With more of us working from home and needing to create a space to work, this folding laptop and writing table is just the thing you need to make any room into an office!
Folding Laptop and Writing Table Tutorial
My favorite place to write my tutorials is outside on our screen porch when the weather is pleasant. I love listening to the birds and feeling the breeze blow through the screens. Up until this weekend, I was using an old card table as a desk. But, it was large, awkward, and not the correct height for my needs. I wanted a table that was the perfect height and that could fold and store away when not in use. Enter the idea for thus folding laptop and writing table!
I enjoyed the challenge of designing plans for this simple farmhouse style folding laptop/writing table. The materials are simple 2 x 4’s and 3/4 inch plywood. The majority of the steps can be done using simple handheld tools like a drill, multi-tool, and a circular saw. (Feel free to use other tools or alter the plans to fit your size preferences.)
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- 3/4″ finish grade plywood cut to 18″ x 36″
Apron (use 1″ x 3″ boards or you can rip excess plywood):
- 2 – 1″ x 3″ cut to 14 1/2″
- 2 – 1″ x 3″ cut to 34″
- 2 – 2″ x 4″ cut to 28 1/4″
- 2 – 2″ x 4″ cut to 26 3/4″
- 1 – 2″ x 2″ cut to 14 1/2″ (if ripping a 2″ x 2″ yourself, remember actual size is 1.5″ x 1.5″)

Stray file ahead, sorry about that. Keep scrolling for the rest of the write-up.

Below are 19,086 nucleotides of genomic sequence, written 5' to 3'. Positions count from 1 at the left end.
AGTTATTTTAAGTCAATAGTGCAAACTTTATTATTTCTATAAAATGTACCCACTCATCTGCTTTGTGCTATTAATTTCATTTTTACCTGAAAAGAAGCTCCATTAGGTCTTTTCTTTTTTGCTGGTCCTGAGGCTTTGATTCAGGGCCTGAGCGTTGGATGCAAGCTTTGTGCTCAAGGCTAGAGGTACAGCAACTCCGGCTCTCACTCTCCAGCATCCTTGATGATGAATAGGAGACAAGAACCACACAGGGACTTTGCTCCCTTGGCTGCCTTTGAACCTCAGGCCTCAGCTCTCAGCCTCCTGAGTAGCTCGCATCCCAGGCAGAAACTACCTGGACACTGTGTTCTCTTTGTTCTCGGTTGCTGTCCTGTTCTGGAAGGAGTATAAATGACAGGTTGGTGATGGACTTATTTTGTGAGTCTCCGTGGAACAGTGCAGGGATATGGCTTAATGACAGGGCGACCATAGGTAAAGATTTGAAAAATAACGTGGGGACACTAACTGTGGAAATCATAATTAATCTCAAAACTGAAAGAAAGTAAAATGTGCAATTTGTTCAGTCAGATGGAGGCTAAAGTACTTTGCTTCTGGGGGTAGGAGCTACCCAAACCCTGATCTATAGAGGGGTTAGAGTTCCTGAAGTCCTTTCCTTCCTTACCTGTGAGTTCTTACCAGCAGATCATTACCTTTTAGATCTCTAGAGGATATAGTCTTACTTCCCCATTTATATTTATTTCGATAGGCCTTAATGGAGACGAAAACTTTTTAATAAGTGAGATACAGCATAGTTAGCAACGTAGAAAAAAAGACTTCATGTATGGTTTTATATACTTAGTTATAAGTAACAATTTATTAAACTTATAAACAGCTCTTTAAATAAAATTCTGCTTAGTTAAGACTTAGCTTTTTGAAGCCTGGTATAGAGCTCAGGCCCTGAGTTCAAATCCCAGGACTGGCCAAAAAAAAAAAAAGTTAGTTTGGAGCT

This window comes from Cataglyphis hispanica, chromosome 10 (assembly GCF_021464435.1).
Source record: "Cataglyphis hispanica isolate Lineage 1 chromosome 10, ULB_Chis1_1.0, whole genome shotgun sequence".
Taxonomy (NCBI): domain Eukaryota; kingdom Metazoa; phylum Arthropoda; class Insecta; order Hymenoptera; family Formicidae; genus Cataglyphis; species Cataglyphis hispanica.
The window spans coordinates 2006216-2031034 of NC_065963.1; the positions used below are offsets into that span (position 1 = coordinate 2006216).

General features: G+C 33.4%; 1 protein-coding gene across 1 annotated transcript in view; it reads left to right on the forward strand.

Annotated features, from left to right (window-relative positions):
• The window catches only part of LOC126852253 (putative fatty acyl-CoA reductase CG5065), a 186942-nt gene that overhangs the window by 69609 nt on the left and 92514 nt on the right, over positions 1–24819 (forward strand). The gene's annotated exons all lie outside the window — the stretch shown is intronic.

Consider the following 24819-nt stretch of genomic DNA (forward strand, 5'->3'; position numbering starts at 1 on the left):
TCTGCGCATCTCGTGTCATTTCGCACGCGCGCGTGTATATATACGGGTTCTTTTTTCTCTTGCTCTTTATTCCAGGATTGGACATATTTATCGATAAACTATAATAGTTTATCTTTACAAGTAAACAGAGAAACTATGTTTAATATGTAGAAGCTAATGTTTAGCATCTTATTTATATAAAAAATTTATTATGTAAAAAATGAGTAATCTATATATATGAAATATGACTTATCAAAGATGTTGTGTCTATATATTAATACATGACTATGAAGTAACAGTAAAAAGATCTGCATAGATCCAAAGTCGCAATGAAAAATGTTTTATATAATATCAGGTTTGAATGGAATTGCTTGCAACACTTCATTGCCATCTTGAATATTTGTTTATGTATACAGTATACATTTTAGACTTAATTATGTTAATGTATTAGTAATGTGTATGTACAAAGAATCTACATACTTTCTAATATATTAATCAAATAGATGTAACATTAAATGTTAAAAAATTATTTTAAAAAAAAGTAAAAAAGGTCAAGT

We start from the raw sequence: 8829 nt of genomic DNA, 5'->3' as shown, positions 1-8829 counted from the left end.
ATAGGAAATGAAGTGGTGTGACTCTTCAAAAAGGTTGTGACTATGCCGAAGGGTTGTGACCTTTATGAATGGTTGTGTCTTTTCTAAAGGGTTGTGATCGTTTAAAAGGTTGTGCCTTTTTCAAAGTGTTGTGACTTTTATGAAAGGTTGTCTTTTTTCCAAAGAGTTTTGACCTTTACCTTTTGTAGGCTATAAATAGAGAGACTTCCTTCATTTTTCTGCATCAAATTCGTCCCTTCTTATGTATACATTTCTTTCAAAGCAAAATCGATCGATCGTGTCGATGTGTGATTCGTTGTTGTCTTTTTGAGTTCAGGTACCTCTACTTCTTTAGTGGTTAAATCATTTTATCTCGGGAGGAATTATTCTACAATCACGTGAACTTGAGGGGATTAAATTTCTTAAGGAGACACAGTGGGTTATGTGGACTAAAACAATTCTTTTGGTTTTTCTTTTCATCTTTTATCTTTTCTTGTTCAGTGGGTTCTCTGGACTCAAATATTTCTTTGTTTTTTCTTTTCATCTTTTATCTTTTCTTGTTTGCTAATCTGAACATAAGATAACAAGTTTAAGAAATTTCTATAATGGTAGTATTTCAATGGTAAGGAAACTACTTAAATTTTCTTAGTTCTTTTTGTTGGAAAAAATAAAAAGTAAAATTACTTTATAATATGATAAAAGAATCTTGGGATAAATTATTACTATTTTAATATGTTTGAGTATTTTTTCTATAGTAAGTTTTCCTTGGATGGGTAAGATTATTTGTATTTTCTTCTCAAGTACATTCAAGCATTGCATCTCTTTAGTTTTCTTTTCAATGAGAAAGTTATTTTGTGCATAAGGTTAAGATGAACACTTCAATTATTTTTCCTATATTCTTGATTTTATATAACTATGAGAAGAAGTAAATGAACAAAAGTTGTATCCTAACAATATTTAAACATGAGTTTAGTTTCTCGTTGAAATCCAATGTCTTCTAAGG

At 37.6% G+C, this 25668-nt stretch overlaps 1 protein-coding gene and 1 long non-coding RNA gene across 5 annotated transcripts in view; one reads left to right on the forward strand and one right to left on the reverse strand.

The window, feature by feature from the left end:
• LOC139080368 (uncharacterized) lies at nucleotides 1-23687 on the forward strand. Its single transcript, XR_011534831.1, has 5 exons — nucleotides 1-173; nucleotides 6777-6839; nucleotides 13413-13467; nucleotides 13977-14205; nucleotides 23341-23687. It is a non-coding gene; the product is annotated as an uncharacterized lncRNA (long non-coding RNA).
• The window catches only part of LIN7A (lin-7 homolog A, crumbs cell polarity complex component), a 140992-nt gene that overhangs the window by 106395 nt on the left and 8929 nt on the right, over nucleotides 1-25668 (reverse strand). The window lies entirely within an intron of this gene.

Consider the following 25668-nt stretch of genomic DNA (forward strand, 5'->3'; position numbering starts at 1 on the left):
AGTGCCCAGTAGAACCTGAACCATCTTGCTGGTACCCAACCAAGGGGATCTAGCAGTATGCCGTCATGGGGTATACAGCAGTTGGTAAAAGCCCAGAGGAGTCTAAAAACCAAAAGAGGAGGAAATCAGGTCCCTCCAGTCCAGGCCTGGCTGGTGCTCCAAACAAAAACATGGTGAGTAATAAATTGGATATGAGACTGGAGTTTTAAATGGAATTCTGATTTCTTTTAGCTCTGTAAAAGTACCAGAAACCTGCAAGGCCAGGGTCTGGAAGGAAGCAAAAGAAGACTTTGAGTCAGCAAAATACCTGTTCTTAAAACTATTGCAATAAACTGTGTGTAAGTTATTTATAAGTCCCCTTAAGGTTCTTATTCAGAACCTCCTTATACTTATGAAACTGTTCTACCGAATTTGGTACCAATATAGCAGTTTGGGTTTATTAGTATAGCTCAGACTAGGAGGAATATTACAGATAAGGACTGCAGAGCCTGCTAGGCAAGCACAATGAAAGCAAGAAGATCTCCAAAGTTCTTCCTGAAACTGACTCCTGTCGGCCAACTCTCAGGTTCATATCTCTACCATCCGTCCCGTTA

- 2 – 1″ x 4″ cut to 14 3/8″
- 2 – 2 1/2″ Barrel Bolts
- 4 – 2 1/2″ Utility Hinges
- Finish nails 1 1/2″
- 4 – 1 1/4″ wood screws
- Locking trunk lid hinge
- 1 ¼ Inch Pocket Hole Screws
- Dremel Multi-Max or any oscillating multi-tool
- Dremel Ultra-Saw (or circular saw)
- Kreg Jig
- Drill bit the same width as the barrel bolt
- Carpenters Square
- Combination square
- Sandpaper in 60, 180 & 220 grit
- Wood Stain, Dark Walnut
- Stainable Wood Filler
- Putty Knife
- Damp rags
- Flat Water-based Top Coat
- Birch Edge Banding
- Band-it Edge Trimmer
- Scrap of wood
- Piece of aluminum foil
- Wood glue
Cut your lumber per the above cut list.
Building the Apron:
Drill two holes in the ends of the front and back pieces of the apron. Drill pocket holes into the top of all the apron pieces (spaced approximately 8″ apart.)
Sand all edges and pocket holes on the apron pieces with a 60 grit sandpaper on the Dremel MultiMax.
Assemble the apron pieces. Pay attention to make sure all the pocket holes are facing the same direction to attach to the underside of the tabletop. The sides of the apron should be set inside the front and back pieces as shown below:
Secure the apron pieces with pocket hole screws.
Center the apron on the bottom side of the tabletop. Measure all sides to make sure they are even. Attach the apron to the tabletop with pocket hole screws.
Notching the legs:
Line up all four legs next to each other. Use a carpenter square to square up the bottoms. Mark 4″ up from the bottom of the legs. Line up the 1″ x 4″ with the mark and trace the other side onto the legs.
Set the combination square to the depth of the 1×4″ board (it should be 3/4″). Mark this depth on the sides of each leg to denote the area that needs to be removed.
Set the depth of your circular saw (or Ultra-Saw) to 3/4″ deep.
Cut stripes inside the guidelines you made on the legs with the Ultra-Saw.